From depicting the coastal light of New England to the gritty, industrial Midwest, Michael Zigmond’s still lifes and landscapes have a common thread running through them all: capturing the illusive and often ephemeral quality of light itself. Zigmond has been labeled a photorealist, a hyperrealist and a contemporary realist, but he eschews these labels. “I’m a painter”, he says. “I use what’s around me. I try to get the viewer to stop and recognize the beauty around them they might be too busy to notice in their everyday lives.” This simple philosophy has guided him for three decades as an artist and contributed to a remarkable consistency in his work.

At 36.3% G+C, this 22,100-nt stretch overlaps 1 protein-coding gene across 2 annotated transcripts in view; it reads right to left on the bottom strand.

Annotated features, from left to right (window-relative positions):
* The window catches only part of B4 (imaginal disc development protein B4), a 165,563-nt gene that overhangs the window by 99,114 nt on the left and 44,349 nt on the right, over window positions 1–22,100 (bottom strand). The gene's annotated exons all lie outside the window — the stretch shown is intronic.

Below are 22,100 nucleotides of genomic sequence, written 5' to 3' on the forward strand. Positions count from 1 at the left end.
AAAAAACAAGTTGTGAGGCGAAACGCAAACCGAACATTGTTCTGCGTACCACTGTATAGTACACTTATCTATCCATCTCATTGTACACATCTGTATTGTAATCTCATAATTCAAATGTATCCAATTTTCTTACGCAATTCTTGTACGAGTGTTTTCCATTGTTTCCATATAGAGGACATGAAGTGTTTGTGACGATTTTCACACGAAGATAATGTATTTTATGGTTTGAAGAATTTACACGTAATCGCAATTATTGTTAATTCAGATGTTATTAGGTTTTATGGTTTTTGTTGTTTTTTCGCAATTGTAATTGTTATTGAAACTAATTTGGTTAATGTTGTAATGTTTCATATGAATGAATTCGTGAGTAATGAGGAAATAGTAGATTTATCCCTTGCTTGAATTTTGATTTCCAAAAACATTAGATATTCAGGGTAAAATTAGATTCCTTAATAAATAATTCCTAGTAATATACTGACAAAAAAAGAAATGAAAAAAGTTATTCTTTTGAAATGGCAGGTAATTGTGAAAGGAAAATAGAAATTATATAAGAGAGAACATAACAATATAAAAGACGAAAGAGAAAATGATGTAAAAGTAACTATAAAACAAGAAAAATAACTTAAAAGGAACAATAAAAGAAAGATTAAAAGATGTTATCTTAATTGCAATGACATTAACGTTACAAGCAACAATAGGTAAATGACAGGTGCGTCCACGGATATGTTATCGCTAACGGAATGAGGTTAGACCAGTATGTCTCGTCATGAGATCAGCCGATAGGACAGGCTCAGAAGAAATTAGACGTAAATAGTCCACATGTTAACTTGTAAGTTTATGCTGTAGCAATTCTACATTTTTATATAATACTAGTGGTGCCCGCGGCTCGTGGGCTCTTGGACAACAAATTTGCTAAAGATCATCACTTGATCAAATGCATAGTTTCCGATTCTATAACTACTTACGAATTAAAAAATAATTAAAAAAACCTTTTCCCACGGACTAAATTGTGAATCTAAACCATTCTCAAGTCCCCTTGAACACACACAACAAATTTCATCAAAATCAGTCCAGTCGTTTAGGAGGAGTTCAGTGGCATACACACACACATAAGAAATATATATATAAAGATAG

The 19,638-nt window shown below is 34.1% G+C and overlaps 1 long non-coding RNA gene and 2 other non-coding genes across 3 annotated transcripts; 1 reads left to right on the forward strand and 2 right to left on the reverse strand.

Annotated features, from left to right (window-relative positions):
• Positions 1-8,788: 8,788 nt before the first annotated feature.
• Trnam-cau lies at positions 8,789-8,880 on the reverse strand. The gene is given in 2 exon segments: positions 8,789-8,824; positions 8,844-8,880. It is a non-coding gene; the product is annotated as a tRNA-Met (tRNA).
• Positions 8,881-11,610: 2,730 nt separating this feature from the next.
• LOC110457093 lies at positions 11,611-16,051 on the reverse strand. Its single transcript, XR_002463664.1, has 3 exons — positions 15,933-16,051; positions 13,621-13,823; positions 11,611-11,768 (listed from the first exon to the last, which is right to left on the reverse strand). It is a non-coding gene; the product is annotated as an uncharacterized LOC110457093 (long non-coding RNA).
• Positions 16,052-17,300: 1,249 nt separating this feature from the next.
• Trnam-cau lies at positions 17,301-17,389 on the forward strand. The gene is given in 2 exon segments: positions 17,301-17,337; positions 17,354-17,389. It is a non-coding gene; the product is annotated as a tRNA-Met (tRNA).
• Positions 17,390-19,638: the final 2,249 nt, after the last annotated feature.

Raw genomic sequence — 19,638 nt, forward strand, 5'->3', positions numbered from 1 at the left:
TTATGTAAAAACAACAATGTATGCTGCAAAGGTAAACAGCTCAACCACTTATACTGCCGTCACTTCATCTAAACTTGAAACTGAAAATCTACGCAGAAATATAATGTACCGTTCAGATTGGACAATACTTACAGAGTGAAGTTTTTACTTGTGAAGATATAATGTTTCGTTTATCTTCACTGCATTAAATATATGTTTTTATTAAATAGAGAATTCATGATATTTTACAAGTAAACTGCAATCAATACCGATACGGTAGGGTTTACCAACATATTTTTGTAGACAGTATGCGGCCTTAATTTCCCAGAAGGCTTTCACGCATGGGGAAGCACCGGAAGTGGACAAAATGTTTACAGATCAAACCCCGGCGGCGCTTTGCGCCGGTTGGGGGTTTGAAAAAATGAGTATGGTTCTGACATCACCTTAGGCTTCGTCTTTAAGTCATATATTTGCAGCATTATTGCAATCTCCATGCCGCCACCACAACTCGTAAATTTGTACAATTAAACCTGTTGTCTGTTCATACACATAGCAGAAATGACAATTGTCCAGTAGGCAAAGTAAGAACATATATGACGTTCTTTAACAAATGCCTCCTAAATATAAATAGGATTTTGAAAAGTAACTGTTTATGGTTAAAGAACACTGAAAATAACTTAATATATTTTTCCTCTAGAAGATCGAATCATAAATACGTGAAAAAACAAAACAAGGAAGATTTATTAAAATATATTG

Zigmond was born in the Midwest in 1962 and studied drawing under Thomas Hilty at Bowling Green State University, where he earned a BFA in 1984. It wasn’t until he relocated to Boston after graduating that he became truly serious about painting. Though currently back in the Midwest, he considers New England his spiritual home. He is represented by several galleries throughout the United States, and his paintings can be found in hundreds of private and corporate collections throughout the world.